The overwhelming number of studies of customer satisfaction outcomes in the service industry indicates a positive relationship between customer satisfaction and repurchase intention (Soderlund & Ohman, 2005). A study conducted by Cronin and Taylor (1992 cited in Han, Back & Barrett, 2009) in service sectors, such as casual dining, banking, pest control, and dry cleaning, showed that customer satisfaction has a significant impact on repurchase intention. Anderson and Sullivan, 1993 E.W. Anderson and M.W. Sullivan, The antecedents and consequences of customer satisfaction for firms, Marketing Science 12 (1993), pp. 125-143.Anderson and Sullivan (1993 cited in Han, Back, Barrett, 2009) verified that a high level of customer satisfaction decreases the perceived benefits of service provider switching, thereby increasing customer repurchase intention. Soderlund and Ohman (2005) assessed the role of intentions as a link between satisfactions and revisit behavior in a restaurant setting, and found that customer satisfaction is significantly related to two specific intention constructs: intentions as expectations and intentions as wants. Kivela, Inbakaran & Reece (1999 cited in Han, Back & Barrett, 2009) indicated that most of the behavioral intentions were influenced by dining satisfaction in a restaurant. These studies are the strong evidence points that shows a positive relationship between customer satisfactions and their revisit intention in the restaurant industry. Satisfied customers are more likely to refuse competitive offers and to repurchase the product or service from the current provider (Anderson & Sullivan, 1993 cited in Han, Back & Barrett, 2009).
2.6 Customer loyalty
Loyalty is defined as “a deeply held commitment to repurchase or re-patronize a preferred product or service consistently in the future despite situational influences and marketing efforts” (Oliver, 1999 R.L. Oliver, Whence consumer loyalty?, Journal of Marketing 63 (4) (1999), pp. 33-44. Full Text via CrossRef | View Record in Scopus | Cited By in Scopus (634)Oliver, 1999 cited in Ha & Jang, 2010, p. 522). According to Sivadass and Baker-Prewitt (2000), customer loyalty is the ultimate objective of customer satisfaction measurement. Moreover, compared with loyal customers, non-loyal customers are much more influenced by negative information about the products or services (Donio, Massari, & Passiante, 2006). Fornell (1992 cited in Deng et al., 2009) stated that if a food service provider can satisfy the needs of the customer better than its competitors, it is easier to create loyalty. In other words, high customer loyalty is mainly caused by high customer satisfaction. Clarke (2001) proposed that effective satisfaction must be able to create loyalty amongst customers. In a study by Choi et al. (2008), once a customer feels dissatisfied with the service provider because of low service quality or other factors, and then he/she will be much more likely to change to another.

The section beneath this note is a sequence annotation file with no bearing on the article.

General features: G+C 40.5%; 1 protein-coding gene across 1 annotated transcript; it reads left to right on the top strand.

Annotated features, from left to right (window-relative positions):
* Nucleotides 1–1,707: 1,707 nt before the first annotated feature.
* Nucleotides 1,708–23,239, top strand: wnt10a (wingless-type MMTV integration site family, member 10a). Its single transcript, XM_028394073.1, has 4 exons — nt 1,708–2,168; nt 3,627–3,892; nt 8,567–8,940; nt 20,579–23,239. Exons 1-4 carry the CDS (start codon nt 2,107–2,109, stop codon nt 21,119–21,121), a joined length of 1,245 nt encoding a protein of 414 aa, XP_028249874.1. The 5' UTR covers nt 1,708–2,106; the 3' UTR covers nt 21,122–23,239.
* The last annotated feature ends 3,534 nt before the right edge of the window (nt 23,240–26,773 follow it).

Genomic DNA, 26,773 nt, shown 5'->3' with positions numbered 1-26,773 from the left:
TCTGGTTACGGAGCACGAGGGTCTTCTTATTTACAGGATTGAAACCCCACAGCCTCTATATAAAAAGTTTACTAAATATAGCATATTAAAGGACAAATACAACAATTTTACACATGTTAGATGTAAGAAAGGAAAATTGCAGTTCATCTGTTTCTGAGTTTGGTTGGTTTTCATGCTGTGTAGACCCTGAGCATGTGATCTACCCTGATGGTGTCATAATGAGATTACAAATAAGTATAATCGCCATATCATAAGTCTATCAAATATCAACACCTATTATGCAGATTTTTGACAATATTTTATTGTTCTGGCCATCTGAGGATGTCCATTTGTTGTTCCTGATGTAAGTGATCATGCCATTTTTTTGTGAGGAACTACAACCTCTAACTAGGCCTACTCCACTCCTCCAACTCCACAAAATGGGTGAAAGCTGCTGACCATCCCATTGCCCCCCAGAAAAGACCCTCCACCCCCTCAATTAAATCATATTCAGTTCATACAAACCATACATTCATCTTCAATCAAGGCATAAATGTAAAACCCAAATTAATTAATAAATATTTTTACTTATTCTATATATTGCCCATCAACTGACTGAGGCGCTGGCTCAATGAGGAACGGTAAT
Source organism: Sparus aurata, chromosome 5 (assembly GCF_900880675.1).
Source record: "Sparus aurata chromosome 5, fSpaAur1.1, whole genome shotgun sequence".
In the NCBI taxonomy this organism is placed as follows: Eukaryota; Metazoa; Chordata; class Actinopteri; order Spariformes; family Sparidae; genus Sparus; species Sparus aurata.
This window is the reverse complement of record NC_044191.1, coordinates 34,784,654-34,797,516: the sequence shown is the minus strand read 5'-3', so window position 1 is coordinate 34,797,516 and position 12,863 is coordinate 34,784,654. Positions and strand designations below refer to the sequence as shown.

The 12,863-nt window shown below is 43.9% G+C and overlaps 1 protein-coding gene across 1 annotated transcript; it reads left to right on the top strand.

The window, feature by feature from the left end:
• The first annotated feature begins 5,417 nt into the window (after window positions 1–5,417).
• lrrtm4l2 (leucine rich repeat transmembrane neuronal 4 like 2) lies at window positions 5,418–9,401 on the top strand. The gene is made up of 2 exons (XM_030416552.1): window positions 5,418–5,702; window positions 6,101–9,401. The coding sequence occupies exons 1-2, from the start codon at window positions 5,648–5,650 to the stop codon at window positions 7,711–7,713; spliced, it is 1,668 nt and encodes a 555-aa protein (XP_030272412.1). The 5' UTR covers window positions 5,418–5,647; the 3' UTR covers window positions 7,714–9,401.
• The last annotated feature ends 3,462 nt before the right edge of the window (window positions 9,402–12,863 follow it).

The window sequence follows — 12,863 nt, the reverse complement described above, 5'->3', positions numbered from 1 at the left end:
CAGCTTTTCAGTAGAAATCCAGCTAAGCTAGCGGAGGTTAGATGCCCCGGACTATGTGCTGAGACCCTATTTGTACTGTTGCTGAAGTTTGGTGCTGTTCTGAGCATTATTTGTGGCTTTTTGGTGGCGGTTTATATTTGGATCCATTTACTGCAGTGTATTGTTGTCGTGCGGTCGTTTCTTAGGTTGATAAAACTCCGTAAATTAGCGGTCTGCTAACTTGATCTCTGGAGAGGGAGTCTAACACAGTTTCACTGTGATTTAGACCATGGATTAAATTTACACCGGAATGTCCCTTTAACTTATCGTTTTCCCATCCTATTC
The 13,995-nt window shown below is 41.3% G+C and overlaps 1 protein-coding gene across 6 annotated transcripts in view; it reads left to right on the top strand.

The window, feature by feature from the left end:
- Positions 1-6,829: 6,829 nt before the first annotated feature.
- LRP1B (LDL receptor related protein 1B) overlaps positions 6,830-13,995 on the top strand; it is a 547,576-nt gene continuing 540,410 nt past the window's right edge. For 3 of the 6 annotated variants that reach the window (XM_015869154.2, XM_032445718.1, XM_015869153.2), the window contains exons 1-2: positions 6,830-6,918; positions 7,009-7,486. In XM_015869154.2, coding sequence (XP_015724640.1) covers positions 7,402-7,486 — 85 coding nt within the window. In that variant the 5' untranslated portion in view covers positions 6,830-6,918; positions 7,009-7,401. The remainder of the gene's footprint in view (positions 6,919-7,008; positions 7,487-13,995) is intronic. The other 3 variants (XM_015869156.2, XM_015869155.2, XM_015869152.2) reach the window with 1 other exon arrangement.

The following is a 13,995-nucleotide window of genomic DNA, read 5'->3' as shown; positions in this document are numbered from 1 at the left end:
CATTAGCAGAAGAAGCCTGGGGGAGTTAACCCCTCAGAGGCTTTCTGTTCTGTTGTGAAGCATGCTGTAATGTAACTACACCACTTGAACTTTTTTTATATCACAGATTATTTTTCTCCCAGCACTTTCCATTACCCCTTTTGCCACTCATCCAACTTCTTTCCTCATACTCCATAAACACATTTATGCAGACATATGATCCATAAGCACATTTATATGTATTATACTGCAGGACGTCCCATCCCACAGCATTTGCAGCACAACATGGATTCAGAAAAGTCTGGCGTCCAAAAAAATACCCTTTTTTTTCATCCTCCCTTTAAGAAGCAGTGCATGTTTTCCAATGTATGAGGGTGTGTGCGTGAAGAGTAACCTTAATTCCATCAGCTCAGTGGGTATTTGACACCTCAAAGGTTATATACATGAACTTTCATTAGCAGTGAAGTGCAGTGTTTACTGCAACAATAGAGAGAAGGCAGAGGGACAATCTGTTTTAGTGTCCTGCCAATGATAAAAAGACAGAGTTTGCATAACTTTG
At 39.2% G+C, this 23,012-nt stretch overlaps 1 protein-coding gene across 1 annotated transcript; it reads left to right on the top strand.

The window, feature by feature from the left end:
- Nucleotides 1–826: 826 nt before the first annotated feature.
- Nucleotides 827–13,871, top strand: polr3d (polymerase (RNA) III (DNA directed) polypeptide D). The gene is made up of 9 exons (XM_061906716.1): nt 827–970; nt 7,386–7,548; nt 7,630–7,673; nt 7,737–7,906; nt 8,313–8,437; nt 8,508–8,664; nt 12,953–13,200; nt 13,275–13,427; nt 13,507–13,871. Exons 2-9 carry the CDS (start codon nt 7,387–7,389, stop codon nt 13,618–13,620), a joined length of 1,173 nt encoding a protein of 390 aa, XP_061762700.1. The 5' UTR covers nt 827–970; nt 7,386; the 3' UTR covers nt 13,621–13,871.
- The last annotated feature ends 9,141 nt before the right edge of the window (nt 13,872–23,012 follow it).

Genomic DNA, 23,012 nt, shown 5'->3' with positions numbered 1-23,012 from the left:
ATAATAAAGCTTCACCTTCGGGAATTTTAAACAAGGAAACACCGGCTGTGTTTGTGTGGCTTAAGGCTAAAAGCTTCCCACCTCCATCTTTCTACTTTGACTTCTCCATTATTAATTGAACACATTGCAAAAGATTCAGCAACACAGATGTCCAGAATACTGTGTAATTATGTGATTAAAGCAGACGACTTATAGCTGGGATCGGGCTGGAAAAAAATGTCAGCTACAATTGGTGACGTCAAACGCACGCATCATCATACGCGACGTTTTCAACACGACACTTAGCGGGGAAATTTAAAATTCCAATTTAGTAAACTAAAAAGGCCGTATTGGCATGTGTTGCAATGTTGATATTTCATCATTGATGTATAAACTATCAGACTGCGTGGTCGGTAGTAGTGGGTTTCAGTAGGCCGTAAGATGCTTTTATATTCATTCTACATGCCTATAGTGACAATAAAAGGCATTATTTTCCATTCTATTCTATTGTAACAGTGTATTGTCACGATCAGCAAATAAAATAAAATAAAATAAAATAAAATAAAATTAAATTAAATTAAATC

Researchers often view loyalty not only in terms of repeat purchasing (behaviour), but also the customer’s attitudinal state of intention towards repurchasing or re-patronizing (the likelihood of a behaviour) (Evanschitzky et al., 2006). In this respect, loyalty has two distinct components: behavioural and attitudinal. Behavioural loyalty is associated with actual customer behaviours in consumption situations, which involves the measurement of past purchases or the probability of future purchase behaviour based on past purchase behaviours (Ehrenberg, 1988 A.S.C. Ehrenberg, Repeat-buying: Facts, Theory and Applications, Charles Griffin, London (1988).Ehrenberg, 1988 cited in Ha & Jang, 2010). Attitudinal loyalty reflects the customer’s psychological disposition toward the same brand or organization, which is associated with a customer’s favourable attitude (Fournier, 1998 cited in Ha & Jang, 2010). While behavioural loyalty captures cognitive behavioural patterns based on customers’ past consumption behaviours, attitudinal loyalty incorporates emotional attachments and affective commitments generated by previous consumption experiences.
Chapter 3 – Research Methodology